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How to U-turn on a Motorcycle
I don’t mean to hijack the thread, but cruiser or standard, I now might suggest that, unless you are planning on moving up in a hurry (like I did-not to say it was a good idea), you might consider whether your first bike has drum brakes. My first bike is a Nighthawk CB250. For me, it was a great beginner’s bike. BUT, the biggest shock of riding the next bike was getting used to disk brakes, which I believe required a serious re-learning experience. Were I doing it again, that might make a difference to me. I might have considered starting with disks, and ingraining an earlier respect for insta-grabiness.
My bikes are all standards. While at the Ducati/Triumph dealer waiting for a service, I test rode a Triumph Speedmaster because I’d never been on a cruiser. Wow, it was just so relaxing, and so easy to lean into relaxed turns. It felt like driving a big American Car, comfortable. Liked it so much that I put an advance deposit down on a Thunderbird with ABS to add to the collection. Should be very comfortable if I ever take passengers. Elwood, I finally understand what you see in Harley’s, these things are definitely worth a ride.
I think that the Speedmaster has the same basic Triumph V-Twin as the Bonneville. Certainly a second bike. But IMHO there may be some real truth to the opinion that engine size and weight should have different “beginners” criterea for cruisers than for other styles (with caveat that stupid right hand can screw up any bike).
I have recently purchased a pair of Draggin’ Jeans, just denim except for Kevlar in butt and knees. They sell knee pads that velcro to the Kevlar. They also sell full kevlar long bottoms (with a stirrup to go under foot in boot. The pads will velcro to these too. Most riders will go without full gear some time. These things are better than plain jeans. I suspect, however, that they can move around and will never offer the protection of real gear.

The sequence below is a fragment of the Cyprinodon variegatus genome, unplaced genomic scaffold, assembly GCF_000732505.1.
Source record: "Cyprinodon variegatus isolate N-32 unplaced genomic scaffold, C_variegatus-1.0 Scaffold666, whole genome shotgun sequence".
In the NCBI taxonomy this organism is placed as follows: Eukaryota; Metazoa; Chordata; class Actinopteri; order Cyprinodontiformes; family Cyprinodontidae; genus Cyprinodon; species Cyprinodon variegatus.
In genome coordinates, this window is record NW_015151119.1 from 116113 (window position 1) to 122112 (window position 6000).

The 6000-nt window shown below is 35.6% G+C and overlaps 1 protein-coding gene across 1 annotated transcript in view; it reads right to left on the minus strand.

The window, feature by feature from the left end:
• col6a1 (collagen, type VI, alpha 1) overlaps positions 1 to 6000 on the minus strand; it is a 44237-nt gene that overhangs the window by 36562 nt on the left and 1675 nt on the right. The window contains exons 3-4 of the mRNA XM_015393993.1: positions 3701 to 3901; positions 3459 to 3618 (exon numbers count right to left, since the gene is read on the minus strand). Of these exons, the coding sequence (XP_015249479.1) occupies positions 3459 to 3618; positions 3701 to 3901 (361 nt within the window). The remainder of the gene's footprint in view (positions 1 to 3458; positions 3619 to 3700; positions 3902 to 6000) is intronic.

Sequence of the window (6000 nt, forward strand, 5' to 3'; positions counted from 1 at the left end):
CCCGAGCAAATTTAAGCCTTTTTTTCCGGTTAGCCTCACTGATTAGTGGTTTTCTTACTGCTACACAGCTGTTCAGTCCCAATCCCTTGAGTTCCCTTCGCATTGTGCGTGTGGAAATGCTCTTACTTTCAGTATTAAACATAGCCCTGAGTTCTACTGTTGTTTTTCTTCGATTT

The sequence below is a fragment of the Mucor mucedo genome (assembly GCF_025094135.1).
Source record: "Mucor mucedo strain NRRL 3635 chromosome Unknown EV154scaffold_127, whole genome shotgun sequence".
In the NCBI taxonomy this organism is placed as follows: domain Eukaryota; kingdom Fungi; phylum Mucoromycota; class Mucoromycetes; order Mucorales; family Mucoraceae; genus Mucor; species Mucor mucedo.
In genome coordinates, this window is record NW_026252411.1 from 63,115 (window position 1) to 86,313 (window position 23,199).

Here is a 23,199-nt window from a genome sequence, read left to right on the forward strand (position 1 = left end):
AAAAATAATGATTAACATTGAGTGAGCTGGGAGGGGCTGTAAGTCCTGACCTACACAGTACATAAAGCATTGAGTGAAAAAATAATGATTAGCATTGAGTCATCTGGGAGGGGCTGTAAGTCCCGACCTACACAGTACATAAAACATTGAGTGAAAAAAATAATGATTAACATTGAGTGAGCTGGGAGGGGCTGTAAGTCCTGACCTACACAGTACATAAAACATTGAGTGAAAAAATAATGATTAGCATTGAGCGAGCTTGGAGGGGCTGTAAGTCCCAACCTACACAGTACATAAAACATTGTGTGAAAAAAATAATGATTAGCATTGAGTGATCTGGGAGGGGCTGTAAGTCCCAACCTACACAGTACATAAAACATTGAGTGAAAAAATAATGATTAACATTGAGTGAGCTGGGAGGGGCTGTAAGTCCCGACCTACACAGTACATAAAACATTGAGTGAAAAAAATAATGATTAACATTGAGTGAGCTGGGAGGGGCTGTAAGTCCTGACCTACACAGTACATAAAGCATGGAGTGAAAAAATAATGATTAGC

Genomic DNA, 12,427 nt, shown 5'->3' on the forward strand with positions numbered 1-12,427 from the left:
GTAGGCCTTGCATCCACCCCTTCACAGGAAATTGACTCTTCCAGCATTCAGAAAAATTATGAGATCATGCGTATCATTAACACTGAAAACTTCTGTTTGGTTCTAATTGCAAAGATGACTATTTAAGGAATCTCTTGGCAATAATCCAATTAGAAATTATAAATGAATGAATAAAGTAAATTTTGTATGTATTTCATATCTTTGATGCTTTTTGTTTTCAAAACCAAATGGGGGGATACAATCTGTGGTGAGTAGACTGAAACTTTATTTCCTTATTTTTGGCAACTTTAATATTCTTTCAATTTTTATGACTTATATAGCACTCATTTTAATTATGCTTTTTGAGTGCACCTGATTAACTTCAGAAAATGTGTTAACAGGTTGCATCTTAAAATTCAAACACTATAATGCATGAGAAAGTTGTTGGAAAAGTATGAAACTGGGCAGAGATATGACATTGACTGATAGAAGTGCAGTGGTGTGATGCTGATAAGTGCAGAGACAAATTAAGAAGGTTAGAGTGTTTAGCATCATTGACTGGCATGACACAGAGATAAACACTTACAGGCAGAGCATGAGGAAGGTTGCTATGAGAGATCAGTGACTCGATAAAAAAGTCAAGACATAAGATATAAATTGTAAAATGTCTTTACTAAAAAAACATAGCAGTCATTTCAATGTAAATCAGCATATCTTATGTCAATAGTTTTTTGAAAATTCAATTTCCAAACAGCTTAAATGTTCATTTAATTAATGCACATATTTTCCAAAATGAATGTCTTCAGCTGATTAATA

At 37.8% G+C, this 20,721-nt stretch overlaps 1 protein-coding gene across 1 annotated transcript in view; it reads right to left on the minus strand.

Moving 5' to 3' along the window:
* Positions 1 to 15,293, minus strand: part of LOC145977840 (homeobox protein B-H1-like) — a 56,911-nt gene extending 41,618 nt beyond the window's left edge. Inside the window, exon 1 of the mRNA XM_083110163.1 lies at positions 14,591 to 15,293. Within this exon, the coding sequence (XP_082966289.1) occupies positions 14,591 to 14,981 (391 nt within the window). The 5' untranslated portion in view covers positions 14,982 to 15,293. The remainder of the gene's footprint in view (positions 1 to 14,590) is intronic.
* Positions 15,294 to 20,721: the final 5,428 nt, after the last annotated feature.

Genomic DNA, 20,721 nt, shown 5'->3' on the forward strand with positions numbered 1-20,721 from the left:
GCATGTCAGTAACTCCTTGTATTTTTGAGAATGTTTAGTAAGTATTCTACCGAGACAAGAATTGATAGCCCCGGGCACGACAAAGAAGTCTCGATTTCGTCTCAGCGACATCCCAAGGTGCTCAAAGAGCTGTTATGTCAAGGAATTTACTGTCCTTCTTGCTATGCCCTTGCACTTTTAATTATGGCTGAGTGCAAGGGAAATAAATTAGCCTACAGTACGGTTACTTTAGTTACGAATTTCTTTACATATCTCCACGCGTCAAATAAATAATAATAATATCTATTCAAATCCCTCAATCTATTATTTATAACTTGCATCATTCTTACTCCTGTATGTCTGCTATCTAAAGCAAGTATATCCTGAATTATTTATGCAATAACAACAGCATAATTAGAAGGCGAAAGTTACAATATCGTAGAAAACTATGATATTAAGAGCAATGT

I don’t want to argue about leather vs. textile, but for me its ATGATT (all the gear, all the time-or almost). A friend with 30 years riding and racing experience is in the hospital because he got hit from behind by a car ricocheting off another car. He swears that he is alive because of his leathers.
Riding jeans will provide some abrasion protection, but I suspect not as much, and way less impact protection, than full gear. All the Dianese stuff now provides slots for back protectors, or you can buy a standalone. It’s better if your pants zip to your jacket.
I don’t mean to be preachy. I wore jeans with knee pads to ride a mile to meet a friend for lunch. I wouldn’t on highway, or for any longer riding. Just me. Any gear works best when you don’t need it.
Sidi makes shoes for those times when you just won’t wear boots. But boots are way better, and some are better than others. I had a skid in gravel where I kept the wheels down but the peg gave be a kick in the ankle. I bought a pair of Sidi Vortice boots which have great protection, and side supports to stop you from twisting your ankle, as well as offering maximum protection from your bike or other objects. The feel a bit like ski boots, but they are my boot of choice whenever possible. I think boots are like helmets: just how much is your ankle worth?
I am not comfortable on my 696. Thinking of trading it for a street/track day bike. Have sat on the Honda CB600 and it was pretty tight for me. Of the following, 848, monster 1100, Aprilia Tuono and Aprilia RV, I prefer the pegs on the Ducati bikes. How did you find them uncomfortable?
Also, I have no problem on the Multi, (except maybe for wanting a front gear change to improve smoothness at low speed). Is the 848 fairly civilized if you are caught in traffic? Do you think that the dry clutch on the 1100 would be a pain? Thanks. Glad you are fully recovered.
Just ordered the Draggin jeans, which are no big deal, just kevlar in the knees and butt. They do now sell knee and hip armor that attaches with velcro. What I found more interesting, and ordered, were Kevlar long johns with stirrup straps at the bottom. Attach armor to those and you can wear them under any pants, jeans or Khakis.